Mars Piloted Orbital Station

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Mars Piloted Orbital Station (or MARPOST) is a Russian concept for an orbital Human mission to Mars, with several proposed configurations, including using a nuclear reactor to run an electric rocket engine. A 30-volume draft proposal was produced in 2005.[1] The design for the proposed ship was planned to be ready in 2012, and the ship itself in 2021.[2]

Mission scenario[edit]

Marpost would be launched to Mars together with a fleet of robotic spacecraft designed to study the planet both from its orbit and on its surface, while humans will not land on the red planet. The station would reach the Mars orbit from where its crew will research Mars by operating the robots; for this reason the mission is called ‘hybrid’.

Since the robots will be controlled by Marpost crewmembers from Martian orbit it will eliminate one of the basic problems of robotic Mars missions, the 14 minutes delay for radio signals to reach the Earth. Samples of Martian soil will then be delivered by these robots to Marpost and later brought back to Earth. The whole duration of the flight is set for 2.5 years with one month of work in Mars orbit. The mission would also prove that people can survive a lengthy trip through deep space and effectively perform their professional responsibilities, including operating the spacecraft and conducting research activities.

Evolution of the project[edit]

The idea of this ‘hybrid’ mission was first advanced by US-trained Russian space policy expert Dr. Yuri Karash; he got his Ph.D. in Space Policy and International Relations from the American University in Washington, D.C. in 1997. His article was published in the Russian Nezavisimaya Gazeta on October 18, 2000 under the title Vperyod, Na Mars! Rossii sleduyet vzyat kurs na sozdaniye marsianskoi pilotiruemoy orbitalnoy stantsii [Onward, to Mars! Russia needs to set a course toward the development of a Martian Piloted Orbital Station]. Karash claimed that Russia, while continuing its participation in the International Space Station program, should build the rest of Russian modules for the station but instead of attaching them to the ISS, assemble them in orbit as an autonomous complex and launch it to Mars with a crew on board. He also gave this space complex its name MARPOST.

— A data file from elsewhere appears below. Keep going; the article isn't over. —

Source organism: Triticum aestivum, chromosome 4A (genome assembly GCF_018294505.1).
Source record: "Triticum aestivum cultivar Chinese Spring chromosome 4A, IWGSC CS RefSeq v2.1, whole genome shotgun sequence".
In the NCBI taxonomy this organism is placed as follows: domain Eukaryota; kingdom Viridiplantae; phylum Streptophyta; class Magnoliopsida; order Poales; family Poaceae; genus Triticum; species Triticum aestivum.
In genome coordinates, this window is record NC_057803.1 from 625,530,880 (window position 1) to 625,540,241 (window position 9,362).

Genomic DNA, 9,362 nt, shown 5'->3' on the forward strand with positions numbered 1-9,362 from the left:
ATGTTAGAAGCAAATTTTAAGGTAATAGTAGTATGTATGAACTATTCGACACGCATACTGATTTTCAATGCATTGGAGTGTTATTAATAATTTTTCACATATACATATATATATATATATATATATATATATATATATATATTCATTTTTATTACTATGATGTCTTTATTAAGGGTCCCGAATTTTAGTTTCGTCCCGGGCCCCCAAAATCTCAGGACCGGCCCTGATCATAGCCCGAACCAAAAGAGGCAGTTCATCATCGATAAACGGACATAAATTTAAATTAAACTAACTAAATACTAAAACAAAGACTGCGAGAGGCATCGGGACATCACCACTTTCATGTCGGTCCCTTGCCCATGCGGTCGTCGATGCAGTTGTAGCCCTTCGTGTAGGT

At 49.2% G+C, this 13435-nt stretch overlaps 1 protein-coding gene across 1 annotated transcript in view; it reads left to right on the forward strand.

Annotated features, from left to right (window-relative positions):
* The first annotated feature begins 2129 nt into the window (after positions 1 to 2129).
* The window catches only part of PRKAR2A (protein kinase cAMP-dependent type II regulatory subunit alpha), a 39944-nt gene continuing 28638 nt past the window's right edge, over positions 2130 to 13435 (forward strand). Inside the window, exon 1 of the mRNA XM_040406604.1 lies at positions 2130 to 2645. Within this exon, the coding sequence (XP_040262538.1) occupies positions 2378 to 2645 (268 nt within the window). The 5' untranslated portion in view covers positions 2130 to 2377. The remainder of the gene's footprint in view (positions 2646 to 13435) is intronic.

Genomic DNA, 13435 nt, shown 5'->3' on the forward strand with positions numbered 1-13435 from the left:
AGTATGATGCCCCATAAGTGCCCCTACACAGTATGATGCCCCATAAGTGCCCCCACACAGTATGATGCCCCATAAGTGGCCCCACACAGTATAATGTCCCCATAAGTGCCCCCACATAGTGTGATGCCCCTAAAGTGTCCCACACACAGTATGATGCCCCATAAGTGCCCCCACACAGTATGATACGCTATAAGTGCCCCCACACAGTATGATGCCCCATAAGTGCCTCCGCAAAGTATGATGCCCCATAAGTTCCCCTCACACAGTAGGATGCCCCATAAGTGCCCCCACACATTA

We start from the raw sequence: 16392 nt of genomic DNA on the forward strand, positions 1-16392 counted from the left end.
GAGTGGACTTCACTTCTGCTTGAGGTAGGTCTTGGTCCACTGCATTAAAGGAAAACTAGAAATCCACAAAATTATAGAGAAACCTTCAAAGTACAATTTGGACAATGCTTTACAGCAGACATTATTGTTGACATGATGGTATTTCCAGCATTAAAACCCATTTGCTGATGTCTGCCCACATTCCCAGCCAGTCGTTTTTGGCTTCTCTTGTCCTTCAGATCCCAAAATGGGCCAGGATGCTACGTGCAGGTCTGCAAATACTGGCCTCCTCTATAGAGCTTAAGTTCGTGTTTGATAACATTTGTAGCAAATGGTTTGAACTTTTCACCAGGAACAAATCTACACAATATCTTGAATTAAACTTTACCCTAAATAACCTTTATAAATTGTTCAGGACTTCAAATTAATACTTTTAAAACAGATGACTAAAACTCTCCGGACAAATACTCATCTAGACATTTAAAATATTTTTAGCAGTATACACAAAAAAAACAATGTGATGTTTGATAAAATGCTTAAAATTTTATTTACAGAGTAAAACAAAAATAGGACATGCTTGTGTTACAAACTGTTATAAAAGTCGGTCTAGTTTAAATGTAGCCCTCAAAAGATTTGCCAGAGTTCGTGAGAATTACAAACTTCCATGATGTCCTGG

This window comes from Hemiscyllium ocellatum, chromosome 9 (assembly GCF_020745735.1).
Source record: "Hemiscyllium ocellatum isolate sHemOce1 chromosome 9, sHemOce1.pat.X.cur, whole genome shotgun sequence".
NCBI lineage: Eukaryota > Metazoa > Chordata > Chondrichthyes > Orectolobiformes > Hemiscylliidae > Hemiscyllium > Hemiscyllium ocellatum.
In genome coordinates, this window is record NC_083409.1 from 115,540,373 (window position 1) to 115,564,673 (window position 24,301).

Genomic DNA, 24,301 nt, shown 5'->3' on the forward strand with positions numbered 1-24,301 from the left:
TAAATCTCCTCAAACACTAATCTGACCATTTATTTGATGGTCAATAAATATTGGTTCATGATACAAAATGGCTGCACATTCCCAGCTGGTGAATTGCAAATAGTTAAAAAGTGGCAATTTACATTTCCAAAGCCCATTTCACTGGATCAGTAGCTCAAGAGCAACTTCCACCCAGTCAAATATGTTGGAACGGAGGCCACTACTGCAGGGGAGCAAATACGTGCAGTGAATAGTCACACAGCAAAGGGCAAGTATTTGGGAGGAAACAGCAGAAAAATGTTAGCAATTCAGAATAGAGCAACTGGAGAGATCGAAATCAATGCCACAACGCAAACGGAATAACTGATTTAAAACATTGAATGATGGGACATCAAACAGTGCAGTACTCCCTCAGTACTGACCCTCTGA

Further concepts see Marpost to pave the way for a joint Russian-American mission to the Martian surface. Russia, capitalizing on its extensive experience in building and operating long-term orbital space stations, would build a trans-planetary spacecraft while America, capitalizing on its experience gained during the Apollo Moon landing program, would build a Mars landing module.

MEK General View

The idea of Marpost was then picked up by Leonid Gorshkov, one of the main designers of the RKK Energia (Raketno-Kosmicheskaya Korporatsiya – Rocket-Space Corporation) company, the leading Russian space developer and builder of human spaceflight hardware.[3] Gorshkov proposed to use the space complex called MEK (Mezhplanetniy Ekspeditsioniy Komplex, or Interplanetary Expeditionary Complex), that was already developed and designed by RKK Energia.
The projected cost would be $14–16 billion and the period of realization 12–14 years. The elements of MEK were initially designed to be launched into space by the Energia heavy booster, resembling the Saturn V moon booster by its payload capacity. Later however, in order to lower the cost of the mission, the elements of MEK were redesigned to be launched by a Proton or Angara rocket. The overall weight of MEK is about 400 tons. The flight from earth orbit to Mars will be powered by ion thruster engines.[4]

See also[edit]


  1. ^ Yury Zaitsev (30 March 2005). "Russia Suggests Manned Matrian-Mission Plan". Rianovosty. 
  2. ^ Vladimir Isachenkov (29 October 2009). "Russia Hopes To Fly Humans To Mars With Nuclear Spaceship". The Huffington Post. 
  3. ^ Yuri Karash (12 January 2005). "'The heart' of the Martian Spacecraft". Nezavisimaya Gazeta. 
  4. ^ "Human Mission to Mars". Russian Cosmonautics Academy, Moscow-Korolev. 2006. Archived from the original on 2008-11-08.